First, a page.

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There Are Many Ways to Communicate

Meet Colby and Cadence.  Two very special people with unique stories.

When you find out you’re going to be a parent, you immediately start dreaming about your child’s future, what they’ll be like, and what their interests will be. We all want what’s best for our children, and we’ll do anything to help them reach their full potential.

That’s exactly what Lisa Lane and Susan Sachs did when they met nearly 25 years ago, as two moms desperately searching for autism services for their two young songs. They couldn’t find what they needed, so they created it together. And that was the beginning of Project HOPE Foundation, a nonprofit organization offering a lifespan of innovative autism services.

We are proud to partner with our friends at HOPE, who’ve taught us a lot about the spectrum disorder. They often remind us, “if you’ve met one person with autism, you’ve met one person with autism.” Chances are, with a diagnosis rate of 1 in 54, you’ve already met more than one person with autism. And by the time you’re done reading this blog, you will know at least two more.

We are honored to introduce you to Colby and Cadence and share their stories, courtesy of the people who know them better than anyone else – their mothers!


Autism has many challenging statistics, one of the hardest being that 30% of this population is nonverbal, unable to speak at all.  Try to imagine not being able to express what you want, what you are thinking, what you are feeling… not being able to share why you are afraid or what has made you happy.

Thankfully, through Applied Behavior Analysis (ABA) therapy, Project HOPE Foundation is able to help individuals gain the ability to communicate, either verbally or through devices. And that ability to communicate is life changing.

With autism limiting his ability to express his thoughts verbally, Colby has to work incredibly hard to give us glimpses of all that is going on in his head. One lesson he continues to teach us is that we need to give him time to get that work done before bombarding him with our guesses about what he wants to tell us. After all these years, we are still learning.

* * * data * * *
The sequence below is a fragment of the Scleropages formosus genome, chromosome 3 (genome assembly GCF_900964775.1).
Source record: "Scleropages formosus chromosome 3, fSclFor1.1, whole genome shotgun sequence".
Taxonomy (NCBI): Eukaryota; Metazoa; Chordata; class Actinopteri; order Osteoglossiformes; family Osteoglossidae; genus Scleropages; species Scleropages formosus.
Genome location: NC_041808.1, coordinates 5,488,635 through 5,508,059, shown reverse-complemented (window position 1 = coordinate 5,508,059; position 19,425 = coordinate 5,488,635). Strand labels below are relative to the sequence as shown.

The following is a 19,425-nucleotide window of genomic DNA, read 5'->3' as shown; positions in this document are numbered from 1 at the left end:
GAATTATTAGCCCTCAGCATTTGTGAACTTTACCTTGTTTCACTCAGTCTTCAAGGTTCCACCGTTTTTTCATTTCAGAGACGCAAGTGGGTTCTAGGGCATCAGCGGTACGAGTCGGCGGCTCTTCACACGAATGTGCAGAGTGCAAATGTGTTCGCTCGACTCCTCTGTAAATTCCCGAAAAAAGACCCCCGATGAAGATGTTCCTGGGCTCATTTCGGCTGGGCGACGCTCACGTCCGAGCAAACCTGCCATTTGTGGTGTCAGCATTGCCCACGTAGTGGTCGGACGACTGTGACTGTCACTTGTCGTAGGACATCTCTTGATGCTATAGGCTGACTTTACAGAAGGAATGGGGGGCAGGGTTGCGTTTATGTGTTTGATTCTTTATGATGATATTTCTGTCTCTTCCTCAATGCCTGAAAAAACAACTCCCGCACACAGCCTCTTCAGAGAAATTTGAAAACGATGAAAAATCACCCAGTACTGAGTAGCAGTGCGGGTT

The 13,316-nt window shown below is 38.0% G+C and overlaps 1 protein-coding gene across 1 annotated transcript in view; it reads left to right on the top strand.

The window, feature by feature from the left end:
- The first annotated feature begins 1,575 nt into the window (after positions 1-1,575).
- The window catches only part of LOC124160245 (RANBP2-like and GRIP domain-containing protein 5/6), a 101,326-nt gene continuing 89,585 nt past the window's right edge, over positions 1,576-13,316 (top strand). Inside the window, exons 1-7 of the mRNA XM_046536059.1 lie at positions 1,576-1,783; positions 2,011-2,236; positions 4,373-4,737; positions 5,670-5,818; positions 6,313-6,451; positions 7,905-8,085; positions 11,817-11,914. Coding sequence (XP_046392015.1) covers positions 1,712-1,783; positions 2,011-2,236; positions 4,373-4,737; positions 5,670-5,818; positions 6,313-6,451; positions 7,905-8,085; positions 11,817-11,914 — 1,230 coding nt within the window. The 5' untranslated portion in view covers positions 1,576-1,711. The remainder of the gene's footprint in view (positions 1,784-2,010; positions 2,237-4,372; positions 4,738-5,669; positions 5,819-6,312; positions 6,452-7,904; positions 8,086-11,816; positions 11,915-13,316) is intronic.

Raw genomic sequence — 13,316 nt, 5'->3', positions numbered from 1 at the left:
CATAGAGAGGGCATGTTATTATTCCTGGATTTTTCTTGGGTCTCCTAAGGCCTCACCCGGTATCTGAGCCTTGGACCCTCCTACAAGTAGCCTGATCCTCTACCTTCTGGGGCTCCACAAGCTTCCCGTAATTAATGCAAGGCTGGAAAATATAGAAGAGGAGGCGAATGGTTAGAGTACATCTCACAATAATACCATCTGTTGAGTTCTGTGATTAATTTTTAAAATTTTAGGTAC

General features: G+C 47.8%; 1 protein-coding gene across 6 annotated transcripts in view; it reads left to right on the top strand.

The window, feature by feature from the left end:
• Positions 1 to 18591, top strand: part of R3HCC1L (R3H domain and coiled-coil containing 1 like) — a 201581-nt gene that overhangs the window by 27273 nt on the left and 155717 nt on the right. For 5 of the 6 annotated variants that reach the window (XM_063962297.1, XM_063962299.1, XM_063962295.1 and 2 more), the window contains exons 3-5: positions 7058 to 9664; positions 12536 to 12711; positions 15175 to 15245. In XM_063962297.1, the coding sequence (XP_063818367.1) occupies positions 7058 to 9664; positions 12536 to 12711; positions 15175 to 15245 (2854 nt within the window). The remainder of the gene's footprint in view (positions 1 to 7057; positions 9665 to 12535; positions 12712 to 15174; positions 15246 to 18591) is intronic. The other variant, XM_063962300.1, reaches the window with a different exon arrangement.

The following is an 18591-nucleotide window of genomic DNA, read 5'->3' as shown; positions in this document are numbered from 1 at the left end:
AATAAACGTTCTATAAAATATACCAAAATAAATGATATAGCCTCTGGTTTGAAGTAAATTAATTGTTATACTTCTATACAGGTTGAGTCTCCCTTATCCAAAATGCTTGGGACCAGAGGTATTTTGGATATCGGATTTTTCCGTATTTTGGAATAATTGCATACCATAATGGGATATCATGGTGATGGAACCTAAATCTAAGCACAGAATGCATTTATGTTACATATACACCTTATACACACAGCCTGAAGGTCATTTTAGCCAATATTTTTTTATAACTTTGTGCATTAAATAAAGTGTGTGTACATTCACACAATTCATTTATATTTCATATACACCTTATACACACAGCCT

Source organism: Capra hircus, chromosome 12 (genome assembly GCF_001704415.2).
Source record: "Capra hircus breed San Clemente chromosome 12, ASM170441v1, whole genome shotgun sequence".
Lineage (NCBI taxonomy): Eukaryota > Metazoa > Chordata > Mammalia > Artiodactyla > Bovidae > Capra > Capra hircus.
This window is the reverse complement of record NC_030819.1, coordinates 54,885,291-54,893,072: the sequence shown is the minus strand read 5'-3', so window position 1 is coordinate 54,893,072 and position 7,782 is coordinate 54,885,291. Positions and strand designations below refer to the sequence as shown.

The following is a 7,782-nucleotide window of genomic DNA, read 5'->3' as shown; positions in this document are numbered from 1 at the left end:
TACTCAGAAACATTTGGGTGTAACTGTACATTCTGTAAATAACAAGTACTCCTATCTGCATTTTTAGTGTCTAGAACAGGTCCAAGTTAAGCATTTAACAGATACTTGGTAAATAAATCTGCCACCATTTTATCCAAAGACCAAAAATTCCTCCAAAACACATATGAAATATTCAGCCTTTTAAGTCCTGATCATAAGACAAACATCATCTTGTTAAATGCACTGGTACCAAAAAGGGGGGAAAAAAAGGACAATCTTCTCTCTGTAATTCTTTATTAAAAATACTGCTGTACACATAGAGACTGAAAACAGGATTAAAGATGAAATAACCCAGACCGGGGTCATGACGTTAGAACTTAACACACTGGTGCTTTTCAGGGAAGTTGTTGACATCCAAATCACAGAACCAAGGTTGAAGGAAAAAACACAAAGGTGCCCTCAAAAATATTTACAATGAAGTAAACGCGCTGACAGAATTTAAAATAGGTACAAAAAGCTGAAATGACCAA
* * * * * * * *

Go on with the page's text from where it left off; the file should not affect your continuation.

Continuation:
A great example occurred, while eating at a restaurant, Colby looked up and said, “Big knife.” Rather than jumping to conclusions and starting to look for cutlery, I asked him to “tell me more.” Then I waited. Those few extra minutes allowed him to muster up a plan to share his thoughts, even though he didn’t have the language to do so. He pulled out his phone and brought up a YouTube clip of the 1933 version of “The Three Little Pigs.” In the uncanny way of so many of our loved ones on the autism spectrum, he immediately landed on the exact scene he wanted, showing the third little pig building a brick house. Big knife = trowel! Despite knowing him extremely well, I would have NEVER made that connection on my own! Those precious moments of process led to a “conversation” about how the restaurant’s brick wall reminded Colby of the brick wall in the movie.  We are grateful for this young man of few words, who actually has quite a bit to say. And we appreciate Colby’s patience and dedication in reminding us that there are many different ways to communicate.

“If you’ve met one person with autism, you’ve met one person with autism…”


Five years ago, we got some really hard news.  The school Cadence attended felt we should put Cadence into full-time residential care. I was devastated. I’m not usually a big crier, but after hearing that, I couldn’t stop. I couldn’t imagine her not being with us, especially at such a young age (she was almost 12 at the time). In my Mama’s heart, I felt this wasn’t the answer and asked God to show me what was.